And Portsmouth is expanding a middle school over a tidal pond, said city Planning Director Rick Taintor. The city has not taken climate change into account "as much as it should," because of time and other priorities, said Taintor. "There's so much development pressure, it's hard to step back."
The earliest the city will begin officially examining climate change is 2015, when it updates its master plan -- a document that governs how the city government handles land use, transportation and building codes, he said.
Climate change will definitely be part of the update of that master plan, but any recommendations that come out of the document could take years to implement. Transportation recommendations in the last update in 2005 did not come into regulatory effect until 2009 or later, he said.
The city obtained a grant late last month that Taintor said would give a "head start" on the master plan. The $20,000 in cash from the National Oceanic and Atmospheric Administration will allow the city to hire temporary consultants to perform a vulnerability analysis -- using models of land elevation -- to show which areas may be most at risk from flooding because of climate change.
The new staff also will do an inventory of existing land-use regulations and building codes and make preliminary recommendations on possible changes. Land-use regulations, for example, govern whether new construction could be prohibited in more flood-prone, undeveloped areas.
"Of particular concern is the potential for irreplaceable historic property loss in the city's historic district, which is located in a high hazard area or near the waterfront," the grant application said.
Remedial action, though, may slow down. Portsmouth has had to reduce its full-time staff by 9 percent from fiscal 2009 because of financial pressures, according to the city budget. Some of the sewer upgrades in the city were funded via a $3 million grant from President Obama's 2009 economic stimulus package, money that may not be seen again for a while.
LaBranche of the Rockingham Planning Commission noted that the state Department of Transportation has plans for public improvements to roadways, but "a lot of the large infrastructure isn't expected to be touched for a decade because of a lack of funding."
Currently, the seacoast cities have hazard mitigation plans that estimate levels of damage associated with extreme floods, such as what is expected with once-every-100-year or 500-year events, said LaBranche. The plans do a good job at taking into account what has happened in the past with water movements, she said.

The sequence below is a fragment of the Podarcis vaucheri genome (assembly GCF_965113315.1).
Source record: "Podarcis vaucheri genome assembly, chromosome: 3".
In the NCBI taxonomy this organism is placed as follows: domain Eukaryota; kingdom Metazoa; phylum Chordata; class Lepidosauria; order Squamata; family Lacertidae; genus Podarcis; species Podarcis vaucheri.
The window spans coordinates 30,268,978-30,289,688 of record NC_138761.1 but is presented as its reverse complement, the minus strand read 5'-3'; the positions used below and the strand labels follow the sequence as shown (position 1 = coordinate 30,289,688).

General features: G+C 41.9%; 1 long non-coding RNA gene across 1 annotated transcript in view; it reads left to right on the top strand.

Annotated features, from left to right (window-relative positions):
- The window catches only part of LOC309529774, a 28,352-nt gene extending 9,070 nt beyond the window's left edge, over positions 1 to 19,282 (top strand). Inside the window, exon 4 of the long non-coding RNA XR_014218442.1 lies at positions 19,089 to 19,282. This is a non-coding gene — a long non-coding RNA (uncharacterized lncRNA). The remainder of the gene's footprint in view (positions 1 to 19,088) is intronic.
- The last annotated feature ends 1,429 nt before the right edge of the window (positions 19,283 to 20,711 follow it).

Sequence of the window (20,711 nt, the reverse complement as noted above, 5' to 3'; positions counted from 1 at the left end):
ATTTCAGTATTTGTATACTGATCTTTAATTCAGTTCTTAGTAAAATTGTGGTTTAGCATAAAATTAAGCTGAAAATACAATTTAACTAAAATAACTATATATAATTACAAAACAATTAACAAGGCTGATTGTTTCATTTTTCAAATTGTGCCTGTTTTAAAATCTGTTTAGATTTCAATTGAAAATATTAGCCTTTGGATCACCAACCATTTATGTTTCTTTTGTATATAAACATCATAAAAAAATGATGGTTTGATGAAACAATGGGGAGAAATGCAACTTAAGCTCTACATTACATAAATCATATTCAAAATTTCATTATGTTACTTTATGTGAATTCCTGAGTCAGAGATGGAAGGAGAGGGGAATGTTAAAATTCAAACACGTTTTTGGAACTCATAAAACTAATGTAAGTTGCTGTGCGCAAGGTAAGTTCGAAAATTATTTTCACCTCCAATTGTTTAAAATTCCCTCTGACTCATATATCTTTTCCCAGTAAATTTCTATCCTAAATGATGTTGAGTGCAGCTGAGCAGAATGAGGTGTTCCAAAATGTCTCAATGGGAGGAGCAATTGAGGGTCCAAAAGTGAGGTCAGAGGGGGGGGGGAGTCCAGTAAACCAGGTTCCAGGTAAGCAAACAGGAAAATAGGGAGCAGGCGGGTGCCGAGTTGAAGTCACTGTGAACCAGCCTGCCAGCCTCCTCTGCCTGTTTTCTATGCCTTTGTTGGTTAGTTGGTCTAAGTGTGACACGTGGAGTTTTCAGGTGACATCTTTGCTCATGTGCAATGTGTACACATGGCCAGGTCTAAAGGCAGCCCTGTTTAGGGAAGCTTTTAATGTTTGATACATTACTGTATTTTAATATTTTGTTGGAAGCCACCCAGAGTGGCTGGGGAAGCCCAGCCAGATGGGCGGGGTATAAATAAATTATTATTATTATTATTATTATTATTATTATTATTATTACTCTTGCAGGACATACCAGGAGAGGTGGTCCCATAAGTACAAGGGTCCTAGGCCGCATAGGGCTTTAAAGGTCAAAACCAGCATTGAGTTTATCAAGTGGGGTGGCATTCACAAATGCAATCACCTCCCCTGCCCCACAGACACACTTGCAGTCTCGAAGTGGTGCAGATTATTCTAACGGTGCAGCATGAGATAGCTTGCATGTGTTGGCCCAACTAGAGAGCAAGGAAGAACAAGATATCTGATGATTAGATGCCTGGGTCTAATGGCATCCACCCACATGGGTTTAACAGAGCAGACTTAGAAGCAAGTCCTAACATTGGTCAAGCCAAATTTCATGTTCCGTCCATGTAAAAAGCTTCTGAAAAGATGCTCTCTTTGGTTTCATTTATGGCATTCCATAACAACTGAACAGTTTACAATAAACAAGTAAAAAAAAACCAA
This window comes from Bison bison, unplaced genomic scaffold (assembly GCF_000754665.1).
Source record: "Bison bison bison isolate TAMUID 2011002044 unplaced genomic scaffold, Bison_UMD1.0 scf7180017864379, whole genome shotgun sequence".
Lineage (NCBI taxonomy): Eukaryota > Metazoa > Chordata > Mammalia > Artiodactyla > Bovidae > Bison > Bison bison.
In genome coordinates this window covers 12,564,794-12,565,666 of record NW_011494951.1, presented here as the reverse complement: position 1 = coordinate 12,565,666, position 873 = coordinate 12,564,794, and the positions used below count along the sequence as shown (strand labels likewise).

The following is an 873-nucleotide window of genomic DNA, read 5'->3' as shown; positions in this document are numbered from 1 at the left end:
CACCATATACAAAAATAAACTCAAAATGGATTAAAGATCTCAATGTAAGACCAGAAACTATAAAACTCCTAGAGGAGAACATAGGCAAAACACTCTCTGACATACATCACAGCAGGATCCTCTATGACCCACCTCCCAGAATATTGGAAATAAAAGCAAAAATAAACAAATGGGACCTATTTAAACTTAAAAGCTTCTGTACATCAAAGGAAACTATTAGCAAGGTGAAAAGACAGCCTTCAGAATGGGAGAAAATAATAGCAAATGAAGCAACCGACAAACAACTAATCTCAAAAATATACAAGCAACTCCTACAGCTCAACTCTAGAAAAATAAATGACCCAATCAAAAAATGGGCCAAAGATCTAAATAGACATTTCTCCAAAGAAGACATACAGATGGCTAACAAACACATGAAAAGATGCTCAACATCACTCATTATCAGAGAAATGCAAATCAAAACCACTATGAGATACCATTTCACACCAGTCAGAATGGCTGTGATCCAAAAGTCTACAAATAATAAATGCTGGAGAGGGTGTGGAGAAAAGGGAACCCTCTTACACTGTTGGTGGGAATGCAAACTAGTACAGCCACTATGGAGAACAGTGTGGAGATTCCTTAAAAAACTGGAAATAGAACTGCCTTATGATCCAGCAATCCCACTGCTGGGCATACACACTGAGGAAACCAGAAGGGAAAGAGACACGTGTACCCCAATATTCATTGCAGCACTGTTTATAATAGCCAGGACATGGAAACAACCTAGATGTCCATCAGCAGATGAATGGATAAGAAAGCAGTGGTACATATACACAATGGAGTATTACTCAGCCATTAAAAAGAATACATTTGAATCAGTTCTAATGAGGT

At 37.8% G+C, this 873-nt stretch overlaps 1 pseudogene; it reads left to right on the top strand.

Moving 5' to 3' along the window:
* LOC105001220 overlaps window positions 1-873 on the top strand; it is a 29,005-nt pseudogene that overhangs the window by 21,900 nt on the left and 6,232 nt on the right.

3 towns get a starting point
The problem is they tend to be confined to analysis of a limited subset of buildings, particularly municipal buildings, she said. They also don't typically take into account future conditions.
To close that missing link, NHCAW's members are searching for every federal, city and grant available to do a more thorough analysis of how sea-level rise could interact with infrastructure on the ground.
The two-year-old group itself is not applying for funding but is using workshops to exchange ideas among its 16 organizational units, which include the Rockingham Planning Commission, Portsmouth, Seabrook, the Nature Conservancy and the New Hampshire Coastal Program.
One of the first products of their efforts will be ready this spring, funded with a portion of a $70,000 grant. The grant will help produce three-dimensional maps of possible economic damages in the New Hampshire seacoast area from rising seas, using projected property values, said Sam Merrill, a professor at the Muskie School of Public Service at the University of Southern Maine, who is running the project for the partnership.
It's an exercise that is not without uncertainty, but is one that will provide the three towns undergoing the mapping -- Seabrook, Hampton and Hampton Falls -- something to work with as a starting point, according to Merrill.
"Now they don't know which part of their towns will be hit the most," he said.
Indeed, the term "climate change" still can be a political liability in terms of moving things along in city government, a situation that Miller said he has run into via his position as chairman of the voluntary city conservation commission in Portsmouth. The city is agressive with sustainability programs, but not in the name of climate change, he said.
"I've tried to bring it up at meetings," he said. "It goes nowhere. I wish I could have pictures of some of the eye rolls I get."